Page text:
Ron Herrera, president of the LA Fed, suggested prioritizing the fast-food industry as a starting point for implementing new health and safety measures.
Leaders from both the labor and nonprofit sectors urged the board to move forward quickly with “shovel-ready” projects in the construction and transportation fields as a way to get Angelenos back to work.
Everyone stressed the tremendous toll the health crisis and related stay-at-home orders have taken, offering alarming statistics about the numbers of arts organizations, nonprofits and doctors’ private practices that may not survive.
The report on the nonprofit sector, presented by Regina Birdsell, president and CEO of the Southern California Center for Nonprofit Management, found that some agencies had seen need increase fourfold, while 20% of those polled planned to close their doors permanently.
Birdsell asked the county to subsidize safety equipment.
“We recommend that the county provide reopening kits: floor decals, sneeze guards, [personal protective equipment] — ideally leveraging savings through group purchasing — and provide subsidies for the necessary safety equipment.”
Birdsell also urged the board to consider emergency aid to vulnerable organizations, including child care centers. Other recommendations included finding ways to create a more nimble contracting system for nonprofits and updating reimbursement rates for services.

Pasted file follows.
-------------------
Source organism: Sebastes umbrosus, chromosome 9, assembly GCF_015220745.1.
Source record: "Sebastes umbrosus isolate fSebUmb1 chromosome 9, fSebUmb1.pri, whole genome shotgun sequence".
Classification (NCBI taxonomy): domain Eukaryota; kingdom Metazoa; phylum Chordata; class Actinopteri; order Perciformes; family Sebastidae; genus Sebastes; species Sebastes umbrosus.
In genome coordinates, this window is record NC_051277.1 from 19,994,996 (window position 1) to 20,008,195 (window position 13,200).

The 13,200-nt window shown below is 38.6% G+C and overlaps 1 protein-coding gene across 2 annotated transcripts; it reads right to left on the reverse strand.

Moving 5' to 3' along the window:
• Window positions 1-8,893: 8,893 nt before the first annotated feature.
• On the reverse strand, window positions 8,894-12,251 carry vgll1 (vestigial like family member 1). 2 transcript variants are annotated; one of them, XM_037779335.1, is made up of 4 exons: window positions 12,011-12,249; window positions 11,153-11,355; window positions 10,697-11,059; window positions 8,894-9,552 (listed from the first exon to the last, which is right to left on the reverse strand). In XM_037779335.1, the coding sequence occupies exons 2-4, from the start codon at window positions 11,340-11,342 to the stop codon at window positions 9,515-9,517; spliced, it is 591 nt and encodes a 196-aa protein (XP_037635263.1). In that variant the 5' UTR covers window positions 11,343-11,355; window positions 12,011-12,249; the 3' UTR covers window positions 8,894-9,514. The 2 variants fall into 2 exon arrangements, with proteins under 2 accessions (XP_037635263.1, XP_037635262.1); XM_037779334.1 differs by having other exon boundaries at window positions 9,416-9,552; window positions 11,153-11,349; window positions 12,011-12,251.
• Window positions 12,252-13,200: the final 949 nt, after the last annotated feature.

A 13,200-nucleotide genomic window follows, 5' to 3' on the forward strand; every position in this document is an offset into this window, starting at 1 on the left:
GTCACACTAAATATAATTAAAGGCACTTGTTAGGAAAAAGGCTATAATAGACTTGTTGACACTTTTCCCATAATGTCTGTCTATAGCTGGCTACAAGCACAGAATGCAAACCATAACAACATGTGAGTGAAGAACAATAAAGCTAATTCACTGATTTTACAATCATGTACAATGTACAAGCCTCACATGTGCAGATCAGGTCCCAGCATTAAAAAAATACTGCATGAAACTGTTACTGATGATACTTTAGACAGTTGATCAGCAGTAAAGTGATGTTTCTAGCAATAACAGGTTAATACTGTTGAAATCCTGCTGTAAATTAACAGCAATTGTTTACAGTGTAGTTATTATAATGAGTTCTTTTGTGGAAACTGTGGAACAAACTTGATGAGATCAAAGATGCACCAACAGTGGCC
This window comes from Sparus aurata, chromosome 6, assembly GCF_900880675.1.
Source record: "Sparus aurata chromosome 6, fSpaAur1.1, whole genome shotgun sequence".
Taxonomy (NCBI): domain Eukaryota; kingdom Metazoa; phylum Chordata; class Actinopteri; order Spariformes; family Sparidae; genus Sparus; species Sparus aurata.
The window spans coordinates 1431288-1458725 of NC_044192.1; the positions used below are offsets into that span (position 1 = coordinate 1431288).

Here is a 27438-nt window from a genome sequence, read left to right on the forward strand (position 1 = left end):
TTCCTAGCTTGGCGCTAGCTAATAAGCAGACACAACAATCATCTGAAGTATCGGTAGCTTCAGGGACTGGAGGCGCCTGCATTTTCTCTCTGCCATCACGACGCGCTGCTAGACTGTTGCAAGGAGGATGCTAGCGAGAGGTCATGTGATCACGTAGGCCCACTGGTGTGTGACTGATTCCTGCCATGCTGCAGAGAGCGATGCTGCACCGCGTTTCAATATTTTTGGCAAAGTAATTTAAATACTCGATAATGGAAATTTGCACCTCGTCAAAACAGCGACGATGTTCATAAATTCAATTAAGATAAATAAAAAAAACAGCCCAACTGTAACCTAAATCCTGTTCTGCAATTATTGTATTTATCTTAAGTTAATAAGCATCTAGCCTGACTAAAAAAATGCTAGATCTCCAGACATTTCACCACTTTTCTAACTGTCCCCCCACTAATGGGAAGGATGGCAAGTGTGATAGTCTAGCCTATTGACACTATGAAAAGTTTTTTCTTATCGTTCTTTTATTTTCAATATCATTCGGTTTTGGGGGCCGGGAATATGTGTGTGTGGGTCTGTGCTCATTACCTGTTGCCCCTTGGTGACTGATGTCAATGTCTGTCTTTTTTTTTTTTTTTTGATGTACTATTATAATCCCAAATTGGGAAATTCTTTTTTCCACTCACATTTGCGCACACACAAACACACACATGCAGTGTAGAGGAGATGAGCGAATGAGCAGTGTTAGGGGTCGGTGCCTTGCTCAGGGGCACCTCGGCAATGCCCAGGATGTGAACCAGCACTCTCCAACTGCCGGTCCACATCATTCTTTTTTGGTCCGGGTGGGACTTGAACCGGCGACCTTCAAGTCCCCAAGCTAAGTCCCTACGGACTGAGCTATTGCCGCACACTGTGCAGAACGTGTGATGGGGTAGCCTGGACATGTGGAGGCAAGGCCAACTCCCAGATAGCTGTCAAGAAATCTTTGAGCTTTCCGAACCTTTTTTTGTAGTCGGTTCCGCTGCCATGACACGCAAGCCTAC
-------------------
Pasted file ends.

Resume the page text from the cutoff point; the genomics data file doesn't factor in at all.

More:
“Given the size and the challenges ahead, we think it is time to reimagine what is possible,” she said.
The arts have also been hit hard, said Tim Dang, a faculty member at the USC School of Dramatic Arts and member of the county’s Arts Commission.
Dang told the board the sector represents $200 billion in annual economic output and one in five jobs countywide.
“As of May 22, 34% of L.A. County nonprofit arts organizations dipped into their financial reserves, 29% laid off or furloughed staff, 38% worried about their ability to make payroll and only about half are confident their organization will survive,” Dang said.
Among other recommendations, Dang called on the board to fully fund county arts grants this year and expand an arts internship program, as well as approving a long-discussed 1% fee on real estate development to fund arts programs.
Yet even as the group stressed the need to get everyone back to work, speakers also offered warnings about a second surge of COVID-19 cases.
“We’re going to continue to see at least for the next 12-18 months, as public health experts tell us, a resurgence of this infection,” said Dr. Hector Flores, medical director of the Center for Hispanic Health at Adventist Health White Memorial.